The Assembly of Kosovo declared the province's independence on 17 February 2008. This comes at the end of the former Yugoslavia's process of disintegration which began in the 1990s. The declaration was preceded by lengthy rounds of negotiations chaired by the UN Special Envoy Martti Ahtisaari and later by the Kosovo Troika; these did not, unfortunately, result in a solution acceptable to the Kosovo Albanians and Serbs.
Given recent developments, Federal Foreign Minister Dr Frank-Walter Steinmeier made several phone calls today including to the Slovene Foreign Minister Dimitrij Rupel and the Serb Foreign Minister Vuk Jeremič. The ministers agreed that maintaining stability in the region is the number one priority. Federal Minister Steinmeier emphasized that this would require all those involved to remain calm and show moderation in the coming days. The foreign ministers were clear in rejecting any form of violence, underlining that the Balkans had experienced enough violence in the past and that this was not a solution to the questions and challenges to be dealt with.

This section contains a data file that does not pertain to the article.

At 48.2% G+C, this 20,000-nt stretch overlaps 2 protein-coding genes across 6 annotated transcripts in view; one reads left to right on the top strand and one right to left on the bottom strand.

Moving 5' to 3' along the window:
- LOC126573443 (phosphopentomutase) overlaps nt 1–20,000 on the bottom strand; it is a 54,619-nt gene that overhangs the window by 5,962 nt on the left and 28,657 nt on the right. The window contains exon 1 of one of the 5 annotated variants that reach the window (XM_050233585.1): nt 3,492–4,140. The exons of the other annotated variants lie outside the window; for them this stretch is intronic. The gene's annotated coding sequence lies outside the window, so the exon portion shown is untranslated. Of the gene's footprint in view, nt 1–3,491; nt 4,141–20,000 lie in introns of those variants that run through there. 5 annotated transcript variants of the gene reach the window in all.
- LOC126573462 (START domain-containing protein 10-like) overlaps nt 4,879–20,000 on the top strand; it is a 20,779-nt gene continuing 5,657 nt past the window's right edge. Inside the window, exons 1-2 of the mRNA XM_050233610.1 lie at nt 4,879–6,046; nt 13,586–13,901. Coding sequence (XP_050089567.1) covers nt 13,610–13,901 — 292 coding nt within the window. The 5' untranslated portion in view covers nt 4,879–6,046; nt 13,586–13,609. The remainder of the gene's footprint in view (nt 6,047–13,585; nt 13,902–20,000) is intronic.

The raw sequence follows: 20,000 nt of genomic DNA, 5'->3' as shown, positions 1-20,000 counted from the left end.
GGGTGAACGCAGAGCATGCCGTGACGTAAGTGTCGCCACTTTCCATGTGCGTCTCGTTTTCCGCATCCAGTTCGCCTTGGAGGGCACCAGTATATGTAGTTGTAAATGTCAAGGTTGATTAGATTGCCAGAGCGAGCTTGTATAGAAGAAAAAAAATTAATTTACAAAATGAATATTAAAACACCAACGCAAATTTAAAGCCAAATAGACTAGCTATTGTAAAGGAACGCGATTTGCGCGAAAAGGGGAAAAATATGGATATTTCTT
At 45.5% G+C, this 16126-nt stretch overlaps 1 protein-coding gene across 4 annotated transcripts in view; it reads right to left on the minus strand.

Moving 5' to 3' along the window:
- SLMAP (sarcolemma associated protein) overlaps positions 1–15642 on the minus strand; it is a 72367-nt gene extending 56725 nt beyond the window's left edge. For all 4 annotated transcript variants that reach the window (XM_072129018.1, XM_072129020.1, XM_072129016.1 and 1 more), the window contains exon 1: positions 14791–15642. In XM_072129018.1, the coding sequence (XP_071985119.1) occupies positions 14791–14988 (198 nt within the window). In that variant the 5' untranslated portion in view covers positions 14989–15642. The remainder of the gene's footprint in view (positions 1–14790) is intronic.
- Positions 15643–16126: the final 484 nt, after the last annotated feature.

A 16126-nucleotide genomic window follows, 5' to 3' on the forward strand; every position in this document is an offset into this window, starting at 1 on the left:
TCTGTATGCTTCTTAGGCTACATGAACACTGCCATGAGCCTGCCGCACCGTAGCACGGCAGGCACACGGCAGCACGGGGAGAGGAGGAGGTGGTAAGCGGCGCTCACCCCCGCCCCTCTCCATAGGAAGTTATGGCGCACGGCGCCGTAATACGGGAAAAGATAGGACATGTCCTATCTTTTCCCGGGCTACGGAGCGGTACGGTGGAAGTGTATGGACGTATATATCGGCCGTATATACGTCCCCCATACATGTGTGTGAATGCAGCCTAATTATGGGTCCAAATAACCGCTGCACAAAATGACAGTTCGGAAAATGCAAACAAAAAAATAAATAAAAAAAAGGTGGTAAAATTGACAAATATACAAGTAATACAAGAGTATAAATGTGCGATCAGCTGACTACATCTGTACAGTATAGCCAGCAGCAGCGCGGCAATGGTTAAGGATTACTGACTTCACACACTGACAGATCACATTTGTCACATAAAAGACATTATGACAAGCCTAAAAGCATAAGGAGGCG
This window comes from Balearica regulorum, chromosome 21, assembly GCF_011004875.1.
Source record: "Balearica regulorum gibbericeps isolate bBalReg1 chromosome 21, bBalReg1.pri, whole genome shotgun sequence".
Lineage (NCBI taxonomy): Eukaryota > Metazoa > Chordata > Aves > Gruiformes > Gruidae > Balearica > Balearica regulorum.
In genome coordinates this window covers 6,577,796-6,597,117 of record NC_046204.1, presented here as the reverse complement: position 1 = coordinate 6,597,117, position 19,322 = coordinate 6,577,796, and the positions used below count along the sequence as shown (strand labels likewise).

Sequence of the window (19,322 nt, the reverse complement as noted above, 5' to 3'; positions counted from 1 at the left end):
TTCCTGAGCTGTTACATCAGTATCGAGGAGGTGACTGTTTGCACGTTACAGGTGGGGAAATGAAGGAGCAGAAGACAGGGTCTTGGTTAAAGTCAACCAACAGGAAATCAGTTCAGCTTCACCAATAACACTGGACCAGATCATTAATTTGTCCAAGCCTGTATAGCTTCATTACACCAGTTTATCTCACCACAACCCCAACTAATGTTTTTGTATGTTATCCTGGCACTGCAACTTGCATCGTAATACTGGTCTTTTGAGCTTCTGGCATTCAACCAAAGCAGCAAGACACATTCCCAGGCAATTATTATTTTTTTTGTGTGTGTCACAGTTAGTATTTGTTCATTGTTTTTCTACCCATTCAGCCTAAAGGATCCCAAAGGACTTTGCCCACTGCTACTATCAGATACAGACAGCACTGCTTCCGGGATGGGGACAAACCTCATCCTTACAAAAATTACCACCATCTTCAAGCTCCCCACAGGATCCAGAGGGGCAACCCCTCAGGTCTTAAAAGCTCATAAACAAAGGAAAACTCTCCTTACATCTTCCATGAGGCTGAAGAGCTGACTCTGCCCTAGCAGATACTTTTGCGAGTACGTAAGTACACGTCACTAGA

On Monday (18 February) the foreign ministers of the European Union will discuss how to approach the new situation. Federal Minister Steinmeier underscored that it was crucial now to maintain European unity.
In recent weeks and months, the European Union made clear that it is ready to take on responsibility for stabilization in the Western Balkans. Key elements here include the active process to draw the countries of the Western Balkans closer to the EU and the EULEX rule of law mission in Kosovo launched at the end of last week.